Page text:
Why Movements Transcend Marketing in the Longevity Economy
Here's an invaluable lesson to those of us who will be marketing to older consumers, whose worldviews, values, and attitudes have largely been ignored.
Here’s a tale about a young marketer who learned a valuable lesson.
This young man was part of a study abroad program. His group was tasked with presenting on the topic of biodiesel to the CEO of the largest food products company in Malta, the island nation off the coast of Sicily.
The idea was to collect used cooking oil from Malta households and turn it into biodiesel, which could then power Malta's buses and cars in a more environmentally friendly way. The group prepared a PowerPoint presentation to convince the CEO that this was a smart plan to get behind and closed with a slogan for marketing purposes:
Made in Malta.
When they finished, the CEO said, "I love everything you said. Right up until that last slide."
The executive explained that while he understood why they chose Made in Malta, he reminded the students that this wasn’t the United States. That slogan wouldn’t connect with the Maltese people.
"While that idea doesn't carry much meaning with our citizens, there are many things we do care about,” the CEO explained. “Malta has beautiful beaches, stunning views, and 7,000 years of history. Why don't we focus the marketing on preserving Malta's beauty? That message will resonate."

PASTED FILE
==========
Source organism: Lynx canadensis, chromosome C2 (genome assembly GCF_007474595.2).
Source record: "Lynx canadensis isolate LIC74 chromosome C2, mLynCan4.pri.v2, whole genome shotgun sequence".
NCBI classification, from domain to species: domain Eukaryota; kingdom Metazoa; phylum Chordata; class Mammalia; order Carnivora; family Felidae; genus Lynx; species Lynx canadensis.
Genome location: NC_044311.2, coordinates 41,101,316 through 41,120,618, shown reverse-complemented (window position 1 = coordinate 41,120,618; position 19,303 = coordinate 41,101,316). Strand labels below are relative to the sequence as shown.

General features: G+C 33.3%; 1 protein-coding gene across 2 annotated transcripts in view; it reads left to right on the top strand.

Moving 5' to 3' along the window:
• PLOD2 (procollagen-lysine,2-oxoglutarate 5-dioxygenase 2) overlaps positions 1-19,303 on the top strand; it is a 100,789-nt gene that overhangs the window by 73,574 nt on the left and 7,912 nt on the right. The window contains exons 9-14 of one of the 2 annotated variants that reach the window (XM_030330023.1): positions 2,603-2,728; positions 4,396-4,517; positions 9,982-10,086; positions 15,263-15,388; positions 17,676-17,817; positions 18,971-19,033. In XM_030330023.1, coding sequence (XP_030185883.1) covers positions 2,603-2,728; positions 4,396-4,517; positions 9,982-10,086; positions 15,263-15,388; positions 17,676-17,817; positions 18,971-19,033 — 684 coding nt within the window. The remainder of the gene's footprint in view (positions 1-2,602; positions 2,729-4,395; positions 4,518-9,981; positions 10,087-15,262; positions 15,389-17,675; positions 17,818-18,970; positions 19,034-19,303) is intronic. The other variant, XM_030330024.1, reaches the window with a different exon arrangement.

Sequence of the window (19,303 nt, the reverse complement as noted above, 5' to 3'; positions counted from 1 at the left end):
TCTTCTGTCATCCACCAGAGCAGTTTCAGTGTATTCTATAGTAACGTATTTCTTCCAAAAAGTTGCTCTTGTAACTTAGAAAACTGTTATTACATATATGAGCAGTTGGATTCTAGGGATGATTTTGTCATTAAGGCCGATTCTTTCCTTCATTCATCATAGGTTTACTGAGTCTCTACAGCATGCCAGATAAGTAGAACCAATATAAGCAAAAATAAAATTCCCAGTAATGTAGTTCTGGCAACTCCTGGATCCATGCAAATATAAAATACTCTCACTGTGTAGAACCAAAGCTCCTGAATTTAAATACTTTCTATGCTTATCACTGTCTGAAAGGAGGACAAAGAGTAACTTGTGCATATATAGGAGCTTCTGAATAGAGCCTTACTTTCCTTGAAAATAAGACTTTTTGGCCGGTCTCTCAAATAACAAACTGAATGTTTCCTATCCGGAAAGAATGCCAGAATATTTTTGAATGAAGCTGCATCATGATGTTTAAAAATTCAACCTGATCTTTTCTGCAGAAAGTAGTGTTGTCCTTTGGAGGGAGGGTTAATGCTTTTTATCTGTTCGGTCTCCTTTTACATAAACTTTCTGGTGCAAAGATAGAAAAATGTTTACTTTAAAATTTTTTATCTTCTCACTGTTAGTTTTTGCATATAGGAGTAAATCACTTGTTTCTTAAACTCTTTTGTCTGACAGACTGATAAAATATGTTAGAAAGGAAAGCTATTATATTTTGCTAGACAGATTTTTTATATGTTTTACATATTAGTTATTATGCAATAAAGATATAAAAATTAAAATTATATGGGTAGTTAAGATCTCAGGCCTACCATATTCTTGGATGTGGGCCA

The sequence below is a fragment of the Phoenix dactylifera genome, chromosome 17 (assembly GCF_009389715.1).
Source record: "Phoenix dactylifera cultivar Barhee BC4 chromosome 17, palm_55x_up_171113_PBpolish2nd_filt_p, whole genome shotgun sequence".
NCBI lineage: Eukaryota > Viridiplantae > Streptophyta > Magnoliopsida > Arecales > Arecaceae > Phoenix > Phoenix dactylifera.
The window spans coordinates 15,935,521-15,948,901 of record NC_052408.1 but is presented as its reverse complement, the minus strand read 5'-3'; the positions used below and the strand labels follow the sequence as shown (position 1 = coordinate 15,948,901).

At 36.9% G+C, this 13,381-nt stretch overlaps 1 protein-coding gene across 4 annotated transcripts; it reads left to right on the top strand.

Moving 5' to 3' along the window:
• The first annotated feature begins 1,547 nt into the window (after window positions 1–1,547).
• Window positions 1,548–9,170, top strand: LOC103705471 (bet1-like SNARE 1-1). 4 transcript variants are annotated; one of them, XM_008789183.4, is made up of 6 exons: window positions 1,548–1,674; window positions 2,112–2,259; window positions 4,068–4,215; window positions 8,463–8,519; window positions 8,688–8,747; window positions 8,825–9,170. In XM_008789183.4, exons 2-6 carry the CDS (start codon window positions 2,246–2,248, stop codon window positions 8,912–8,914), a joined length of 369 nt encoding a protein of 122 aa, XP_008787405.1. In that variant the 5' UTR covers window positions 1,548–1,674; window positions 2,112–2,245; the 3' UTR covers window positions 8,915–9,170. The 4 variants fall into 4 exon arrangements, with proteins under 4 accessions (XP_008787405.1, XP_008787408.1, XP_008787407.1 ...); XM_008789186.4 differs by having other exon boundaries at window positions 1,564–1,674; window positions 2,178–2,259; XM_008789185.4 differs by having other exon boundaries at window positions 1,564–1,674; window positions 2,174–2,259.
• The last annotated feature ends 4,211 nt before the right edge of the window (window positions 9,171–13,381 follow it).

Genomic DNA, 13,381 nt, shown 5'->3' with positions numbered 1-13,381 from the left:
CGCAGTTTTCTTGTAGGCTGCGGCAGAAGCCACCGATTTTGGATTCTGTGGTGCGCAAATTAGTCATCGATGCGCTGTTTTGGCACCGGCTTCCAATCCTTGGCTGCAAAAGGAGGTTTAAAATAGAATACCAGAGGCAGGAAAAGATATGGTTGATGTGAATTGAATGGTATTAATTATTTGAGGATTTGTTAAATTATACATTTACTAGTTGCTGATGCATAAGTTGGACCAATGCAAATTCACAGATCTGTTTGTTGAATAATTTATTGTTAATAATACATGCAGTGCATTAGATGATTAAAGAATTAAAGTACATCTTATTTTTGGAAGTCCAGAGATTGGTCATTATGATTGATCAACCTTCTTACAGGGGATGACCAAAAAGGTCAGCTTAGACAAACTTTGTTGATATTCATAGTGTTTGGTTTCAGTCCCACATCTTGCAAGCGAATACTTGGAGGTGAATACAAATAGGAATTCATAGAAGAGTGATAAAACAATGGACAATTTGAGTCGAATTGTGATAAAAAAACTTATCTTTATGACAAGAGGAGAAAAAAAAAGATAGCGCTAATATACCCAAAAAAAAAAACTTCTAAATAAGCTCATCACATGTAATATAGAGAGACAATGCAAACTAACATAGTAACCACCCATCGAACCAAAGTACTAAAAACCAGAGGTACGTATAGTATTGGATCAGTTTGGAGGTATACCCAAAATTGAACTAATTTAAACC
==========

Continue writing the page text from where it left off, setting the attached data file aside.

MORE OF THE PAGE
Today, that young man is a marketing professional named Billy Broas. And he credits that moment with teaching him the primary rule of Marketing 101: Know Thy Prospect.
More specifically, Billy realized that crafting messages from your personal point of view can backfire spectacularly if you’re not aligned with your intended audience's worldview, values, and attitudes. Otherwise, you have no idea what to say and how to say it.
This lesson isn’t relegated just to newbie marketers. It’s an invaluable lesson to those of us who will be marketing to older consumers, whose worldviews, values, and attitudes have largely been ignored — until now.
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